Road Trip, Day 10

The lovely Viaduc de Garabit, with contrails that seem to be celebrating something.

Today was a travel day, as I moved from Le Mont Dore in the Puy-de-Dôme region to Aubrac in the Aveyron. I drove through both the Cantal and the Lozère to get here.

Aubrac, as you can see by the red dot, is right at the point where three départements meet: the Cantal, the Lozère and the Aveyron. And keen eyes will note that I’ve come nearly full-circle since the start of the trip in Saint-Geniez-d’Olt.

I didn’t drive directly here, and along the way I found myself on more than one very tiny country road (which I adore), and I also found myself waiting in traffic stops for road construction. Thus, there wasn’t much exploring being done, and there aren’t a lot of photographs.

My first stop was to visit the lovely Viaduc de Garabit, for which Gustav Eiffel was the construction engineer. This bridge came several years before its famous cousin, the Eiffel Tower in Paris. This was not a straightforward construction project, and it involved some top-notch engineering by the Eiffel team.

The resulting span was used regularly until 2009, when an inspection showed some cracks. They were repaired, and the bridge reopened, with a 10-kilometer per hour speed limit.

I wasn’t sure if I’d manage to see this, and then suddenly, there was a sign for the turnoff. I took it. This is the Viaduc de Garabit, built by Gustav Eiffel in 1882-1884.
Looking straight up one of the towers that supports the flat span, also one end of the bridge’s lone arch. Eiffel’s company had already established itself as among the best engineering firms in the world, so it was easy to reward the company with this project. I spoke with one fellow who said there are only six bridges in Europe with this single-arch design.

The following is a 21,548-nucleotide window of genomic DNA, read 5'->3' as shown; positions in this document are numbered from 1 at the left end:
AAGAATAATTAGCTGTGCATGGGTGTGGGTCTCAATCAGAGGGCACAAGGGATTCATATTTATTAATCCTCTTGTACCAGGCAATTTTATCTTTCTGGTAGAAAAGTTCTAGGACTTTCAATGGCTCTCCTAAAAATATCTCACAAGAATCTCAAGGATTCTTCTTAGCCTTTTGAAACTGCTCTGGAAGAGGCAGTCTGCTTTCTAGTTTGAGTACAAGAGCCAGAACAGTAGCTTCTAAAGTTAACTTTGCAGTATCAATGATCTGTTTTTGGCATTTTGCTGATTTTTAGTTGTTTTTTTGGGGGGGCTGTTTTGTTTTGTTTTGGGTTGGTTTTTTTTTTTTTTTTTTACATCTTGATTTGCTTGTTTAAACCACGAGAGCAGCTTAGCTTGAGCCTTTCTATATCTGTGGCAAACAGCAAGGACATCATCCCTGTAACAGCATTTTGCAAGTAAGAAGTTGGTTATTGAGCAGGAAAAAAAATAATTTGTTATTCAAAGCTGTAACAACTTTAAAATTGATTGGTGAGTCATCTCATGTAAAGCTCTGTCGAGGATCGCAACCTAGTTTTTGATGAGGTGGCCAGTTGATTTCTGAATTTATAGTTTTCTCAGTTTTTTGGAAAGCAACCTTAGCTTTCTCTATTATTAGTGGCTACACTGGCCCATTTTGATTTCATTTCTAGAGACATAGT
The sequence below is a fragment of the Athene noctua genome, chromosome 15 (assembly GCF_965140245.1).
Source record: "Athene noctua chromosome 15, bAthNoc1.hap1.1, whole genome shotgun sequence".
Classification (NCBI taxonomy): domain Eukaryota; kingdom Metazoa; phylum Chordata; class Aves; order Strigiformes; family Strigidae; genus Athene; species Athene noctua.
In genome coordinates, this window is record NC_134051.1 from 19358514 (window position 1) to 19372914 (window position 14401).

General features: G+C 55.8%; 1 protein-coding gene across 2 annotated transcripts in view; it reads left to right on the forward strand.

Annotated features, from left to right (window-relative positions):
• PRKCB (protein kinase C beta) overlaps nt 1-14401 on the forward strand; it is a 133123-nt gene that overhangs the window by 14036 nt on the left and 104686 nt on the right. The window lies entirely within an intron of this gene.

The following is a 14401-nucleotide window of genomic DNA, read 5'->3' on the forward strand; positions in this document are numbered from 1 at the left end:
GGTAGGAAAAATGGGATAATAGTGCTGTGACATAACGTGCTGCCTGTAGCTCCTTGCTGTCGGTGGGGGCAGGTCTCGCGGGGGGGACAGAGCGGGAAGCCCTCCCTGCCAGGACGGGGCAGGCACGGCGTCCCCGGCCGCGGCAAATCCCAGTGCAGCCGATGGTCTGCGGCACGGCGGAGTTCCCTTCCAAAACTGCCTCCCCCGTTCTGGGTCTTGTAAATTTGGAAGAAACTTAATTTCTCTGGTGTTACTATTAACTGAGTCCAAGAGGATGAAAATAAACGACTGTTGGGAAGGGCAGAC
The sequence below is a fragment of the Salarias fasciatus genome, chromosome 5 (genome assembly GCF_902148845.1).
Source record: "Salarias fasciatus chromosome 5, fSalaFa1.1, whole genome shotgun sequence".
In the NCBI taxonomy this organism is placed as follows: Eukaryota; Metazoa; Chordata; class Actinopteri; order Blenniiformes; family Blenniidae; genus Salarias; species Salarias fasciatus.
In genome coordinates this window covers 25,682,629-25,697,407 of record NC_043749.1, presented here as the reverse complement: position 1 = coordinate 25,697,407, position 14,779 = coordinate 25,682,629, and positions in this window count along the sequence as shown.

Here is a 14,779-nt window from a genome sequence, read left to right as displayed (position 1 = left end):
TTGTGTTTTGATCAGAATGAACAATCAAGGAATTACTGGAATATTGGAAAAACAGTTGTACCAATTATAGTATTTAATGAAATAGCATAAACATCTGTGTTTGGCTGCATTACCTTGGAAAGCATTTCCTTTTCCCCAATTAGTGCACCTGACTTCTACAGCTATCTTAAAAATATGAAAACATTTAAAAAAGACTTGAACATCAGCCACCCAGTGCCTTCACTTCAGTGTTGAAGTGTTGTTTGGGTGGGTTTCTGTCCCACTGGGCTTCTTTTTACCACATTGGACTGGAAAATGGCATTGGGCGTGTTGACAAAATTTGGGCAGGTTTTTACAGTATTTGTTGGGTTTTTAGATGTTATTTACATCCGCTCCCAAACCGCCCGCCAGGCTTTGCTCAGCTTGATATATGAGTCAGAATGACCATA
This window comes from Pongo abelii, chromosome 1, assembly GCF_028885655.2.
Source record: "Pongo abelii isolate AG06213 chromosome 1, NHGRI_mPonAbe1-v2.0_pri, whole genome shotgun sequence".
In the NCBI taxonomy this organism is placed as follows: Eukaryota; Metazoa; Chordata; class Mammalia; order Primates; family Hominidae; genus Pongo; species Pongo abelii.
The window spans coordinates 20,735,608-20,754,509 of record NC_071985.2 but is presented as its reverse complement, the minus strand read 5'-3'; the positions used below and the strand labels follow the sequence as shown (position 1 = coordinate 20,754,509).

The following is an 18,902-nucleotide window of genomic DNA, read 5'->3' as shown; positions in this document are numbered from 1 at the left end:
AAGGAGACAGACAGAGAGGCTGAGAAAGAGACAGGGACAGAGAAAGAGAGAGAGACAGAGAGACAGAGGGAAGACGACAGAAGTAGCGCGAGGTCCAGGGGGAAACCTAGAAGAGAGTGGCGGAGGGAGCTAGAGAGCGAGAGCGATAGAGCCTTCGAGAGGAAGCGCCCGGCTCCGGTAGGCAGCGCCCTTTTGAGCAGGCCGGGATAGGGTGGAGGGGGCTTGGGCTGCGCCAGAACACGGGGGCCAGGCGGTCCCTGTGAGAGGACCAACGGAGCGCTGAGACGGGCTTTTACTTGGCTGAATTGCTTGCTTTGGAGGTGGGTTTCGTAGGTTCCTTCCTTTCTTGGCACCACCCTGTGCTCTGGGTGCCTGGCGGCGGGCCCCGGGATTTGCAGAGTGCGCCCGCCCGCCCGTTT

This is a view through one of the short tunnels in the heavy footings of the bridge. I made this photograph because the shadow looks a lot like what I imagine a collapsing Eiffel Tower would look like.

The rich green countryside of the Aveyron. This scene is near the town of Nasbinals.
Another view of the countryside, plus the biggest cowbell I’ve ever seen.
This is one part of the old hospital, built in the 15th century.
A lovely old house in Aubrac. It has the lauzes roof that is so common in this region.

2 thoughts on “Road Trip, Day 10”

  1. How lovely and I love the shadow picture of the tower and the possible falling of the Eiffel tower. I would imagine all things have the possibility of that shadow version. Would be interesting to look for. Thats probably what I do in my work, look for peoples shadows or possible shadows and explore them or bring light in so they disappear. Nice way of telling that story. 🙂


    1. What an interesting idea, Bobbie. Might have to explore that… And yes, paying attention to our shadows is a fascinating process! I did like that the shadow looks like the Eiffel Tower, built by the same man, and not some other random person. Thanks for visiting today, Bobbie, and for your insightful comments. –Lynne


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